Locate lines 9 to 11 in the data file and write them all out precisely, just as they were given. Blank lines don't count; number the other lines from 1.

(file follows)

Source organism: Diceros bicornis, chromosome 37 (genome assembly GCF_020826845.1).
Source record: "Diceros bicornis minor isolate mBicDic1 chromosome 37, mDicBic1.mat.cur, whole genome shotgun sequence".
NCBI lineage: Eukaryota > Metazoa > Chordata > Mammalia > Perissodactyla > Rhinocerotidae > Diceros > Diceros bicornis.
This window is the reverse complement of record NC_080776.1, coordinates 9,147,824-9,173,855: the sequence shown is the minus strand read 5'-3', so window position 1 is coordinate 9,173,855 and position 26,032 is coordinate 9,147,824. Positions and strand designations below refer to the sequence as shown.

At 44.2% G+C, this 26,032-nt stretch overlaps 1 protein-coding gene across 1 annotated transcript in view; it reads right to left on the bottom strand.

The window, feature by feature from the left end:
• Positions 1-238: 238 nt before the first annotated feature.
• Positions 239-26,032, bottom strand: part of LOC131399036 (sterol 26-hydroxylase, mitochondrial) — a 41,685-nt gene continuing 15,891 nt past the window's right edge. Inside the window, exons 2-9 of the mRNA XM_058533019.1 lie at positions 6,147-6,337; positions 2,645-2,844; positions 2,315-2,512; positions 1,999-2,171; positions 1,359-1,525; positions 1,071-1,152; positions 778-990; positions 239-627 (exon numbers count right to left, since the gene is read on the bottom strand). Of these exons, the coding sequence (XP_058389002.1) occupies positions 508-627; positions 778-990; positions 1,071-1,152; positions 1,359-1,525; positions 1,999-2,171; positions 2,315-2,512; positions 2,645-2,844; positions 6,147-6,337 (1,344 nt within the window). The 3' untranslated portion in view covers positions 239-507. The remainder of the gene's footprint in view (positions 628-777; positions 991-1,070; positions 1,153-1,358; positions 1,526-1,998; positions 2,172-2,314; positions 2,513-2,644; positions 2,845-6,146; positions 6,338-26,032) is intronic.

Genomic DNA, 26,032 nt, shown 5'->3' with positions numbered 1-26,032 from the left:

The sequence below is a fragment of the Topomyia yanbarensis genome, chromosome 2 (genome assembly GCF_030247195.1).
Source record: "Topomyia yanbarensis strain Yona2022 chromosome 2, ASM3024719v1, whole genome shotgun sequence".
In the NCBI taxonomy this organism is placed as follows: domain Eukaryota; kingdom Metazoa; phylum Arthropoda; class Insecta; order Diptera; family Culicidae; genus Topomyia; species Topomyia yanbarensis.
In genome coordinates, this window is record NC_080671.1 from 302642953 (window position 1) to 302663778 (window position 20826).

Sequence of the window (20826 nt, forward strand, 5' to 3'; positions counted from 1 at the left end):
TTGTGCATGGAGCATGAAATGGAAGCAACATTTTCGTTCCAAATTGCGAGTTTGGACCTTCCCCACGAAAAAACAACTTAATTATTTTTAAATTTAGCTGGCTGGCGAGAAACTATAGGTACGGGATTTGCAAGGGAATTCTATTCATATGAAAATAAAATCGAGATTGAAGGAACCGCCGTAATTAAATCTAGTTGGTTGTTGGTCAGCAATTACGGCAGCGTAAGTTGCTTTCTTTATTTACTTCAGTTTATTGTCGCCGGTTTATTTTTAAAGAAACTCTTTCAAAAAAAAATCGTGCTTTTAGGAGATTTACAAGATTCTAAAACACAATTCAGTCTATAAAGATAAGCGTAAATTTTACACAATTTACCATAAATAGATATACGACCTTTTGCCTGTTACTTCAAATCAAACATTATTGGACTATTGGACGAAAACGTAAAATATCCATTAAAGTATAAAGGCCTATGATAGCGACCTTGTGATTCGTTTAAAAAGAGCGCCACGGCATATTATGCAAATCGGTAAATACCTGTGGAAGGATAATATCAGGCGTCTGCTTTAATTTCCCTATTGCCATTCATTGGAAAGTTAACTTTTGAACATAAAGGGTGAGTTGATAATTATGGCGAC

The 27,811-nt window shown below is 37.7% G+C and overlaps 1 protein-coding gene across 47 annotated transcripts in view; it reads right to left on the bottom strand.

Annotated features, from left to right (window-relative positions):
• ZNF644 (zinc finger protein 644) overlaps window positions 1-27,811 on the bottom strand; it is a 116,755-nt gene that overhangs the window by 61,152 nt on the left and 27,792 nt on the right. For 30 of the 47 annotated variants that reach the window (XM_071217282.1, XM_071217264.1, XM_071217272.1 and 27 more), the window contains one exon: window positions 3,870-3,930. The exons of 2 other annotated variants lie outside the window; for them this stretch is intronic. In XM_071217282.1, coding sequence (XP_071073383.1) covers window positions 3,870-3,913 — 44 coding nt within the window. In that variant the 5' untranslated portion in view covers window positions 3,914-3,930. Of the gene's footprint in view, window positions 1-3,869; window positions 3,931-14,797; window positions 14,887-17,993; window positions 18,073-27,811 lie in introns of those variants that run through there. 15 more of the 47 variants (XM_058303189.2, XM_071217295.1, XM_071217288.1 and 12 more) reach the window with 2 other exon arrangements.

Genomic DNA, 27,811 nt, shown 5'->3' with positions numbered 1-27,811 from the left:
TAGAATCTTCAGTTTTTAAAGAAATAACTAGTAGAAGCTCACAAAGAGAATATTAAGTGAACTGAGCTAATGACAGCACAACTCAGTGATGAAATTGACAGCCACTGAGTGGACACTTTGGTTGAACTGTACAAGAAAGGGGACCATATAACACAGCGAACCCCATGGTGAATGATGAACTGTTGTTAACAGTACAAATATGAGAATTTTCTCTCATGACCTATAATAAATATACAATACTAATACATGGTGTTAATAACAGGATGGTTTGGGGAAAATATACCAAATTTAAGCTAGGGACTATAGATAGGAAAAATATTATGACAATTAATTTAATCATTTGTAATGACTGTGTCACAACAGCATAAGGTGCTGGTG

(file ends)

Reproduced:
Genomic DNA, 26,032 nt, shown 5'->3' with positions numbered 1-26,032 from the left:

The sequence below is a fragment of the Topomyia yanbarensis genome, chromosome 2 (genome assembly GCF_030247195.1).
Source record: "Topomyia yanbarensis strain Yona2022 chromosome 2, ASM3024719v1, whole genome shotgun sequence".